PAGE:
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Yellowstone Camping: Your Complete Guide To A Perfect Spot

Yellowstone Camping: Your Complete Guide To A Perfect Spot

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Now-a-days camping means a lot of things. If you ask my dad, it means canvas tent and cooking over the campfire. For others it means the plush comforts of an RV. Yellowstone camping is no different. Whether you are looking for backcountry camping in the woods or a nice RV park, you can find it all both in Yellowstone and just outside it.

Inside the park there are 12 campgrounds total. That’s a mix of RV and tent accessible sites as well as campgrounds you can make reservations for vs. first come first serve. I know that can be key when planning a vacation.

Outside the park there are quite a few more choices, but I would definitely recommend staying inside the park boundaries. We’ve stayed in Yellowstone for over 7 weeks and couldn’t imagine having to drive into the park every day to explore. It’s a HUGE park and that drive in, while it is a beautiful drive, is also time that could be spent out on a hiking trail or soaking in some of that sweet sulfur smell. It’s definitely a different experience when you stay in the park. Heck, one time my in-laws had bear prints all over their car one morning!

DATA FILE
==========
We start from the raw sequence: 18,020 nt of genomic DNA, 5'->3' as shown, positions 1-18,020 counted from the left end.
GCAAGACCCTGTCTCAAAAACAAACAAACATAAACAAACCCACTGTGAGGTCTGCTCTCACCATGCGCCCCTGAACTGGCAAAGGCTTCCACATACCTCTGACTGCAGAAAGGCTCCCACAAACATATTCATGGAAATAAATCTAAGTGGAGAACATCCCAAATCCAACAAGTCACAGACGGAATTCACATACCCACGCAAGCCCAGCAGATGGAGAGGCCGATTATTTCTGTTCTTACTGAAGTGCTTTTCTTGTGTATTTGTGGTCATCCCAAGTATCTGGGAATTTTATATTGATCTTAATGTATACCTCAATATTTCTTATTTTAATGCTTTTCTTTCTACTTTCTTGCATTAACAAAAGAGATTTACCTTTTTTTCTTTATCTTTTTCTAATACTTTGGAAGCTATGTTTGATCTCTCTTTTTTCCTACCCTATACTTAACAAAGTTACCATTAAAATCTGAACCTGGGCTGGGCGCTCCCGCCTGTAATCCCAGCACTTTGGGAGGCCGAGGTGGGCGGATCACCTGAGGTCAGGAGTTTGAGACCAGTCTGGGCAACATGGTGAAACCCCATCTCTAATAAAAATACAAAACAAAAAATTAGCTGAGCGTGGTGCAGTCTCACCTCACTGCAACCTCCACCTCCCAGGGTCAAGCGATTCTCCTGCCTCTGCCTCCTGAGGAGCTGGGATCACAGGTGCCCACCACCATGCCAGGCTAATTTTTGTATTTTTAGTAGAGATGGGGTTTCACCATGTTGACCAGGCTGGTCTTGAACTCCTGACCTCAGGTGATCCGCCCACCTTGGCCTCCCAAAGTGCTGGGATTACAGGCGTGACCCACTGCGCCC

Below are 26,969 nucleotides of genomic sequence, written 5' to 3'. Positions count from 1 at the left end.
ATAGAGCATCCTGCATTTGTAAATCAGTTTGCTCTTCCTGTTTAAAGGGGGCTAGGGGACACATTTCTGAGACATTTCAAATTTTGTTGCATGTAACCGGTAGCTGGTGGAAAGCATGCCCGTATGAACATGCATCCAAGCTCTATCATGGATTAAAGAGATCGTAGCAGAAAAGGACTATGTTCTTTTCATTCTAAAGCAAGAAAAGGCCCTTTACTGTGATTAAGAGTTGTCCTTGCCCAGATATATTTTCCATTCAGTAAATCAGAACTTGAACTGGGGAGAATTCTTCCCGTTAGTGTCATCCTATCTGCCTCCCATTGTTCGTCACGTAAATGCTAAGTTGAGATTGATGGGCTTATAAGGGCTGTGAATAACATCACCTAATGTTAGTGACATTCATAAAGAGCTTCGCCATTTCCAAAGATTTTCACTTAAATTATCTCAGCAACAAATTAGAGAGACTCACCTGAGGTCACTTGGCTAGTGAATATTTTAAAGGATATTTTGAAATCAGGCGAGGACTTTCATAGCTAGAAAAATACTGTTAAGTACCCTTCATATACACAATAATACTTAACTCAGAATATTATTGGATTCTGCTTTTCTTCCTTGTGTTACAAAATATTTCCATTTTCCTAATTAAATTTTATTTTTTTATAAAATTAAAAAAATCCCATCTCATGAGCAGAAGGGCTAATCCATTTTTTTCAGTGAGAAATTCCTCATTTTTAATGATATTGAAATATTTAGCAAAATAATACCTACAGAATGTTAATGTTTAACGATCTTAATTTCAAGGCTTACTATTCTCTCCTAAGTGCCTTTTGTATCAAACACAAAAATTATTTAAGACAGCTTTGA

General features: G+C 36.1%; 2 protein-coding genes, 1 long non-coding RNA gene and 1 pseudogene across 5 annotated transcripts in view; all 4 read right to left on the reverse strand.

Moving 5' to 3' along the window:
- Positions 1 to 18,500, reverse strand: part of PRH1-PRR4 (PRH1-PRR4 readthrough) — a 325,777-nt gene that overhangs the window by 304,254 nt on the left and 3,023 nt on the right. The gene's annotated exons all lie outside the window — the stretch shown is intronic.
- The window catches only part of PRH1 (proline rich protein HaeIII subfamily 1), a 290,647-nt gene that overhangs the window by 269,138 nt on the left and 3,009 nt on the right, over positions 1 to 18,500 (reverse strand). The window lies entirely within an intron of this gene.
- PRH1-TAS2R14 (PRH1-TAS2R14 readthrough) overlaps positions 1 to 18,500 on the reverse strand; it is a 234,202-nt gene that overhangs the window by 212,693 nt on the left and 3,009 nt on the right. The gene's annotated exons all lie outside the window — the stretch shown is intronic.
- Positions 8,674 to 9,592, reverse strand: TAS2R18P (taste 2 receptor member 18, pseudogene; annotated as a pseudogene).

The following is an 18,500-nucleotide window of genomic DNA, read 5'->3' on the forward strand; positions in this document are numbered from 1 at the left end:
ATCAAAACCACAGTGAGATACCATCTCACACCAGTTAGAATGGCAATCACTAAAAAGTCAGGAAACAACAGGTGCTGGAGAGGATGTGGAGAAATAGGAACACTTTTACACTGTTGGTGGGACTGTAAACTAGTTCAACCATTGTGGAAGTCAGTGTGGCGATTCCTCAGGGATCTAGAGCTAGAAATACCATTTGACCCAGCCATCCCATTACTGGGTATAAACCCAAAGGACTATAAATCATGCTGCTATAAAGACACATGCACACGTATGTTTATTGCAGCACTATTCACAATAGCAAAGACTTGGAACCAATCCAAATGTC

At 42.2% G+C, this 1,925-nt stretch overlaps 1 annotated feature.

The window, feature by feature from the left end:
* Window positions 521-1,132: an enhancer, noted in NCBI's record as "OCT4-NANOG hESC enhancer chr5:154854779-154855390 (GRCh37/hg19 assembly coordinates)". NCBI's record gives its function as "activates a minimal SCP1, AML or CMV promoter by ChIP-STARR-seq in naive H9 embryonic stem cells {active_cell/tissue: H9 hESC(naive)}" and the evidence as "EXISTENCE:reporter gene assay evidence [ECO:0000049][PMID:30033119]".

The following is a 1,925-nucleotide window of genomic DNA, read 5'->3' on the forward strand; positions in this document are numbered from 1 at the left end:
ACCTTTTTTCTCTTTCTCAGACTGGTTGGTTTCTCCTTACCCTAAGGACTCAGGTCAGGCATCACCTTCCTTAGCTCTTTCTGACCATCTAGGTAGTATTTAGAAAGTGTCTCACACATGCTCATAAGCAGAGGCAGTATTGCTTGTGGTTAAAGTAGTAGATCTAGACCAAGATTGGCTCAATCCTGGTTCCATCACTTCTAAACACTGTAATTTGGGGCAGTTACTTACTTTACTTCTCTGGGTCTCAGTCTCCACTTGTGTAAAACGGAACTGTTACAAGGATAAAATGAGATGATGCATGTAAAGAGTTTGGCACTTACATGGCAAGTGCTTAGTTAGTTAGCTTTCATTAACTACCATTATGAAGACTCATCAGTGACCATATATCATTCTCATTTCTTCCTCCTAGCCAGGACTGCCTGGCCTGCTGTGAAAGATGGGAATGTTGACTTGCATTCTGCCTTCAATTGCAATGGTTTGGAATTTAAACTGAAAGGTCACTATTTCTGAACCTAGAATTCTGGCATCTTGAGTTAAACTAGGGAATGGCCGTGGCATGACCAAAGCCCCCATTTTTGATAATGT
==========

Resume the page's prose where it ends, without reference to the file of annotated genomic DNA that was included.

Also, be sure to check out all the great product recommendations below for your Yellowstone camping trip!

Yellowstone Camping Map

Here’s an interactive map of Yellowstone camping locations.

Reservable Campgrounds

Let’s break this down into places you can reserve and places you can’t. Most likely you’re planning an upcoming vacation and don’t want to waltz into Yellowstone after driving across the country hoping they have a campsite for you because if they don’t, you’ll be driving several hours to find something. Let’s not go National Lampoons here, ok.

The following table has the campgrounds that can be reserved online. Use this to determine what suits you best. Costs are accurate as of this posting.

CampgroundDatesNightly FeeSitesElevation (ft)FeaturesRV Sites**
Bridge Bay05/19-09/11$24.25*4327800A,F,NS,DS,GCheck Xanterra Parks and Resorts for details & reservations
Fishing Bridge RV Park05/05-09/17$47.75*>3257800F,S/L,2S,DS,G,H (hard-sided only)
Grant Village06/09-09/17$29*4307800A,F,S/L,2S,DS,G

* – Rate does not include tax or utility pass-through
** – Sizes are for total length of vehicle and towed equipment
A – Accessible sites available
F – Flush toilets
H – Full hookups
V – Vault toilet
S/L – Pay showers/laundry onsite
NS – Showers not included
2S – Two showers included each night
DS – Dump station (may close when temperatures are below freezing)
G – Generators OK 8 am to 8pm (60db limit)

Bridge Bay

Bridge Bay is on the eastern end of the park and near Yellowstone Lake. It is one of the largest campgrounds in the park with over 430 campsites available. You can make reservations at this campground.